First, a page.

Involuntary Memory by Michael Meyerhofer

Involuntary Memory

I was eating a bologna and mustard sandwich
the day my father fell against a hot stove
and burned the shape of Africa into his right palm.

We were staying with an aunt in Iowa City,
an aunt who used to be a nurse but quit
for fear of AIDS. It was August, my ninth summer.

I remember how the ruined skin pickled,
how my father did not cry though the burn wept
sour gold the whole time we were there.

For days, women who smelled of hairspray
had been x-raying my kinked spine,
wrenching and measuring my flaccid ankles,

carting me between ovens that turned out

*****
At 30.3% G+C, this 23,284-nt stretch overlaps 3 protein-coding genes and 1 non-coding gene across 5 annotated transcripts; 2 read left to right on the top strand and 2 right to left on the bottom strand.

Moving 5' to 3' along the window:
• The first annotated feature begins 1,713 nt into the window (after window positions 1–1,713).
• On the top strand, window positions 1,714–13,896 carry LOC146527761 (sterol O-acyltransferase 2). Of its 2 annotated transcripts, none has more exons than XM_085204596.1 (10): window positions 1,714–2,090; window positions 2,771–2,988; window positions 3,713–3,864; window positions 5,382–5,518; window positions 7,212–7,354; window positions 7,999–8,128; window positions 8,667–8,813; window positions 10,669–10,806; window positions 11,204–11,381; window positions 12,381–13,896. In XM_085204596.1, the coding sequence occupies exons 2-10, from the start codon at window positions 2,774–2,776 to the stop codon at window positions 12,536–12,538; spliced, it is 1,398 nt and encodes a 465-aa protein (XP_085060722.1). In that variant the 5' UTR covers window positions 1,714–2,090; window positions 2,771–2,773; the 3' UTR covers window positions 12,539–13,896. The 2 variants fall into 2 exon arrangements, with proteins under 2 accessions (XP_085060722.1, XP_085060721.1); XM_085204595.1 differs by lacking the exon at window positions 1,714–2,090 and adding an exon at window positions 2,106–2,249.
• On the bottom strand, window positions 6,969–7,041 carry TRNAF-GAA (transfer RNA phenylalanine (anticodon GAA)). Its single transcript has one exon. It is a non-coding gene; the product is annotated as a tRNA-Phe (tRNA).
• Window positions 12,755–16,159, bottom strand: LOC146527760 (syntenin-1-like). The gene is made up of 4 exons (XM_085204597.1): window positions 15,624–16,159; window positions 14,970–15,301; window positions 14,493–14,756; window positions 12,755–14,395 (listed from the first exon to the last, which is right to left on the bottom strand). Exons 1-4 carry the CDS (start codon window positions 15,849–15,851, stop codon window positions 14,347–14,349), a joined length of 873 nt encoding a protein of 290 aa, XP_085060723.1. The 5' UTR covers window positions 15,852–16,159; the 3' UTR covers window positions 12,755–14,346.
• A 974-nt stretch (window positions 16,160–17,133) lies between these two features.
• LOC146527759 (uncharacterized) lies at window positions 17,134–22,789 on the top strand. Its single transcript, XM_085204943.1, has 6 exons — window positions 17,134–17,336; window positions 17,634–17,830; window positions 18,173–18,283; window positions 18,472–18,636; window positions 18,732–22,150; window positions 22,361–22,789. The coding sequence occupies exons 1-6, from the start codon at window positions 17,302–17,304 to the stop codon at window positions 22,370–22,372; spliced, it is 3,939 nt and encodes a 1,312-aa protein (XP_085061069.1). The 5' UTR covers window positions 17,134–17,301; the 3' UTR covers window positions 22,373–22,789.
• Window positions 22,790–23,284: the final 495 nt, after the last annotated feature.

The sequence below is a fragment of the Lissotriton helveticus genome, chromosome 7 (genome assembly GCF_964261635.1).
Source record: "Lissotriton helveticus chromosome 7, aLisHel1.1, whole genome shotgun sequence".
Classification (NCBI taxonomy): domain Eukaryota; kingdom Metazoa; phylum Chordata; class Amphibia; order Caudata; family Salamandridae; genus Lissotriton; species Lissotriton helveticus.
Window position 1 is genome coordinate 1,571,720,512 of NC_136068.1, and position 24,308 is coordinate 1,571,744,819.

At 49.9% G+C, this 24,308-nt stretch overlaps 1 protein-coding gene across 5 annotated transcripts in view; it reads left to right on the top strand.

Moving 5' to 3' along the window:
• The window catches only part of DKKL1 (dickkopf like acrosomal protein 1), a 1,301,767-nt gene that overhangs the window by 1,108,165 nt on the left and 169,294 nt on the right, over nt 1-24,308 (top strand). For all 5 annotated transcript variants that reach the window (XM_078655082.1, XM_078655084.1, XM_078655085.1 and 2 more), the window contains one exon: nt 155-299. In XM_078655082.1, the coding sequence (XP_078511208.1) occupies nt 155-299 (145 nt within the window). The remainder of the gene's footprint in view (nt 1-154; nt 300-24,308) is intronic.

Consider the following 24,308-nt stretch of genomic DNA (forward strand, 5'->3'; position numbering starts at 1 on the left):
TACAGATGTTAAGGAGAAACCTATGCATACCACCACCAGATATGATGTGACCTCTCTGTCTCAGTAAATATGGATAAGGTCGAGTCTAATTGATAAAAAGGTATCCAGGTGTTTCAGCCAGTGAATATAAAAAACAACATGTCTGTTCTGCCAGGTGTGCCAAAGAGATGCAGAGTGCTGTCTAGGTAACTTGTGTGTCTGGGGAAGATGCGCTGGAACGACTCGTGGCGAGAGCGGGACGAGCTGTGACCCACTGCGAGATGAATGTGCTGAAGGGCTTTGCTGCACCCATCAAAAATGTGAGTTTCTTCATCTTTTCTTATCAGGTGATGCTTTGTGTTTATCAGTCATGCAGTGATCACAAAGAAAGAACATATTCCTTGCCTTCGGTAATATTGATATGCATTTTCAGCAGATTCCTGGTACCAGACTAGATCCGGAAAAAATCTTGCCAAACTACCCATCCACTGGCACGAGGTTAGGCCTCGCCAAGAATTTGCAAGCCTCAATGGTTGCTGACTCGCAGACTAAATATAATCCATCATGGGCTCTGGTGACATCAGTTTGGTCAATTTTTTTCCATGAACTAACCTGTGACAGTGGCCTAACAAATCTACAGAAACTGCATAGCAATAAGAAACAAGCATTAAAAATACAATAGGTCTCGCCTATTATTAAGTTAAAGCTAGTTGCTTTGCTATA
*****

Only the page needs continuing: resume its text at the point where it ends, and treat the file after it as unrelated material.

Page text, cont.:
to be MRI machines. Then one doctor convinced
my parents to let him circumcise me

during a skin graft so that I woke with a moon
of stitches in my cock and didn’t know why.
Back home, the grown-ups lamented

the inconvenience of a 3rd grader in diapers,
the result of beer cans and ashtrays
pearling a pregnant diabetic’s bedskirts.

Then my father tripped, palmed the stove
and rose cursing, calling for ice and a bandage.
They’d never read Proust, had no idea I’d remember

the sheen left by that untended bit of fire.
And in time—the smell, that wild musk
when what is wounded begins at last to heal.

by Michael Meyerhofer, first published in Cream City Review.

Editor’s Note: The imagery in this poem surprises the reader into paying close attention to the narrative. It’s only at the end of the poem that we understand the deeper meaning behind the story.

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